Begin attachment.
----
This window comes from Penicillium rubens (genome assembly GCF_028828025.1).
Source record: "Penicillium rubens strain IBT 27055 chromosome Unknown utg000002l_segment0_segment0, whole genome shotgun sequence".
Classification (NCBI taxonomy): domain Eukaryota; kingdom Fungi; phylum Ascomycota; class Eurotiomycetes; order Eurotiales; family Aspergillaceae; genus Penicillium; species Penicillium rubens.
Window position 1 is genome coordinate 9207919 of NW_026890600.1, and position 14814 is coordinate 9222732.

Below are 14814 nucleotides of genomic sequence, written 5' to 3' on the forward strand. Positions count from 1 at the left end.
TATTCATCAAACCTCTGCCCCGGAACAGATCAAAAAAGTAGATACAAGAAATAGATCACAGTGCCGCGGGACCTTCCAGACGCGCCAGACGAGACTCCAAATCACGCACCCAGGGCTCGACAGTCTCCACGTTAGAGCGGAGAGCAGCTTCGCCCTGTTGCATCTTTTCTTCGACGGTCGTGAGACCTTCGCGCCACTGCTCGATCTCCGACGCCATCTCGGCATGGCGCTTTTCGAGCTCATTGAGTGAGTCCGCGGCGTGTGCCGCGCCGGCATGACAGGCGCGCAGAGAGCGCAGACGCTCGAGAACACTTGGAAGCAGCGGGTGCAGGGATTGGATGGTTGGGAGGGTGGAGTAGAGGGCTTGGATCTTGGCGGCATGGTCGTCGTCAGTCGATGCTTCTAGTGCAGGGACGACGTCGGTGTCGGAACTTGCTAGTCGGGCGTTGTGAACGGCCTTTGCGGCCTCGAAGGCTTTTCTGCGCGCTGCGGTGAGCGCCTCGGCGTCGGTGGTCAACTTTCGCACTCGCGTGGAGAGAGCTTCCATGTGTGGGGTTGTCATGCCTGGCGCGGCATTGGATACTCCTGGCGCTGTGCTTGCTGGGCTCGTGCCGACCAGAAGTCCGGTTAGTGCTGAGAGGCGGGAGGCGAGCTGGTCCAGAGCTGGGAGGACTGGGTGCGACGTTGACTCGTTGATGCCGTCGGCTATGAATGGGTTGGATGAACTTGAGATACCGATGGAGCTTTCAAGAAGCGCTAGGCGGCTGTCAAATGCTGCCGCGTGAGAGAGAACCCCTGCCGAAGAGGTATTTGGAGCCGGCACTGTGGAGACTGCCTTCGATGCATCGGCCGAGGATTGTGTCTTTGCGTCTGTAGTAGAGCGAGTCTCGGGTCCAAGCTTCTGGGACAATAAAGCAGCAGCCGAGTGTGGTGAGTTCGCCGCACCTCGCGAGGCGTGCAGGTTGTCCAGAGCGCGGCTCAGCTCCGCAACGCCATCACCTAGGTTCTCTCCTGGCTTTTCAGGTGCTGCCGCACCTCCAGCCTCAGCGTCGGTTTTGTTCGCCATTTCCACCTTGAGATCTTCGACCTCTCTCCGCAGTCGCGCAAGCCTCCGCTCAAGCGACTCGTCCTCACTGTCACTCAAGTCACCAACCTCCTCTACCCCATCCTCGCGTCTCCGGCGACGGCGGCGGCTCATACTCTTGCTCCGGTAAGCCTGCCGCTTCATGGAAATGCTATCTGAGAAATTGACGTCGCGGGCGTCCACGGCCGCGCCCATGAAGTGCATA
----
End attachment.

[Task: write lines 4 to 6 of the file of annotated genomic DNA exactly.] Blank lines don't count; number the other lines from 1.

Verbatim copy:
Window position 1 is genome coordinate 9207919 of NW_026890600.1, and position 14814 is coordinate 9222732.

Below are 14814 nucleotides of genomic sequence, written 5' to 3' on the forward strand. Positions count from 1 at the left end.
TATTCATCAAACCTCTGCCCCGGAACAGATCAAAAAAGTAGATACAAGAAATAGATCACAGTGCCGCGGGACCTTCCAGACGCGCCAGACGAGACTCCAAATCACGCACCCAGGGCTCGACAGTCTCCACGTTAGAGCGGAGAGCAGCTTCGCCCTGTTGCATCTTTTCTTCGACGGTCGTGAGACCTTCGCGCCACTGCTCGATCTCCGACGCCATCTCGGCATGGCGCTTTTCGAGCTCATTGAGTGAGTCCGCGGCGTGTGCCGCGCCGGCATGACAGGCGCGCAGAGAGCGCAGACGCTCGAGAACACTTGGAAGCAGCGGGTGCAGGGATTGGATGGTTGGGAGGGTGGAGTAGAGGGCTTGGATCTTGGCGGCATGGTCGTCGTCAGTCGATGCTTCTAGTGCAGGGACGACGTCGGTGTCGGAACTTGCTAGTCGGGCGTTGTGAACGGCCTTTGCGGCCTCGAAGGCTTTTCTGCGCGCTGCGGTGAGCGCCTCGGCGTCGGTGGTCAACTTTCGCACTCGCGTGGAGAGAGCTTCCATGTGTGGGGTTGTCATGCCTGGCGCGGCATTGGATACTCCTGGCGCTGTGCTTGCTGGGCTCGTGCCGACCAGAAGTCCGGTTAGTGCTGAGAGGCGGGAGGCGAGCTGGTCCAGAGCTGGGAGGACTGGGTGCGACGTTGACTCGTTGATGCCGTCGGCTATGAATGGGTTGGATGAACTTGAGATACCGATGGAGCTTTCAAGAAGCGCTAGGCGGCTGTCAAATGCTGCCGCGTGAGAGAGAACCCCTGCCGAAGAGGTATTTGGAGCCGGCACTGTGGAGACTGCCTTCGATGCATCGGCCGAGGATTGTGTCTTTGCGTCTGTAGTAGAGCGAGTCTCGGGTCCAAGCTTCTGGGACAATAAAGCAGCAGCCGAGTGTGGTGAGTTCGCCGCACCTCGCGAGGCGTGCAGGTTGTCCAGAGCGCGGCTCAGCTCCGCAACGCCATCACCTAGGTTCTCTCCTGGCTTTTCAGGTGCTGCCGCACCTCCAGCCTCAGCGTCGGTTTTGTTCGCCATTTCCACCTTGAGATCTTCGACCTCTCTCCGCAGTCGCGCAAGCCTCCGCTCAAGCGACTCGTCCTCACTGTCACTCAAGTCACCAACCTCCTCTACCCCATCCTCGCGTCTCCGGCGACGGCGGCGGCTCATACTCTTGCTCCGGTAAGCCTGCCGCTTCATGGAAATGCTATCTGAGAAATTGACGTCGCGGGCGTCCACGGCCGCGCCCATGAAGTGCATA